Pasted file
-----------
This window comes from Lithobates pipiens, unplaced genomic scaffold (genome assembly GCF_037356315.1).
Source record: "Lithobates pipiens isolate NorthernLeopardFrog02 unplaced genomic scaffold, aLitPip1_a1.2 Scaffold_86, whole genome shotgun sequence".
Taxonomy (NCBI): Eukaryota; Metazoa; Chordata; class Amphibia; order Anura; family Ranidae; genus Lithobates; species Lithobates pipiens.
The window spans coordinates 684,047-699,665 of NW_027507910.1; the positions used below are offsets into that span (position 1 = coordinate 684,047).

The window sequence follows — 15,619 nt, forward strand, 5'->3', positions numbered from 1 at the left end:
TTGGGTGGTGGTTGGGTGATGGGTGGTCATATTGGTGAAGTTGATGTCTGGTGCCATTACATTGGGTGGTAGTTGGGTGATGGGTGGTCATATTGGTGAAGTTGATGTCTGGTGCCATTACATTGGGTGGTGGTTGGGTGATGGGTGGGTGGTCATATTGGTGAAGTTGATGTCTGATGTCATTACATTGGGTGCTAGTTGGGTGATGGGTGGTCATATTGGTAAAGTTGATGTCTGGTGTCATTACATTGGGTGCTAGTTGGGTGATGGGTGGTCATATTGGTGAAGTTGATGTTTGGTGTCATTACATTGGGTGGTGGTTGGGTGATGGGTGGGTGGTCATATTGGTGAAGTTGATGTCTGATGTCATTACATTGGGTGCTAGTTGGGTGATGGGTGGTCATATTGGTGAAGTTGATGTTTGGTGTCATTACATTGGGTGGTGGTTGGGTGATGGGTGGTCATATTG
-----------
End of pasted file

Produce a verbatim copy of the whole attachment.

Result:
This window comes from Lithobates pipiens, unplaced genomic scaffold (genome assembly GCF_037356315.1).
Source record: "Lithobates pipiens isolate NorthernLeopardFrog02 unplaced genomic scaffold, aLitPip1_a1.2 Scaffold_86, whole genome shotgun sequence".
Taxonomy (NCBI): Eukaryota; Metazoa; Chordata; class Amphibia; order Anura; family Ranidae; genus Lithobates; species Lithobates pipiens.
The window spans coordinates 684,047-699,665 of NW_027507910.1; the positions used below are offsets into that span (position 1 = coordinate 684,047).

The window sequence follows — 15,619 nt, forward strand, 5'->3', positions numbered from 1 at the left end:
TTGGGTGGTGGTTGGGTGATGGGTGGTCATATTGGTGAAGTTGATGTCTGGTGCCATTACATTGGGTGGTAGTTGGGTGATGGGTGGTCATATTGGTGAAGTTGATGTCTGGTGCCATTACATTGGGTGGTGGTTGGGTGATGGGTGGGTGGTCATATTGGTGAAGTTGATGTCTGATGTCATTACATTGGGTGCTAGTTGGGTGATGGGTGGTCATATTGGTAAAGTTGATGTCTGGTGTCATTACATTGGGTGCTAGTTGGGTGATGGGTGGTCATATTGGTGAAGTTGATGTTTGGTGTCATTACATTGGGTGGTGGTTGGGTGATGGGTGGGTGGTCATATTGGTGAAGTTGATGTCTGATGTCATTACATTGGGTGCTAGTTGGGTGATGGGTGGTCATATTGGTGAAGTTGATGTTTGGTGTCATTACATTGGGTGGTGGTTGGGTGATGGGTGGTCATATTG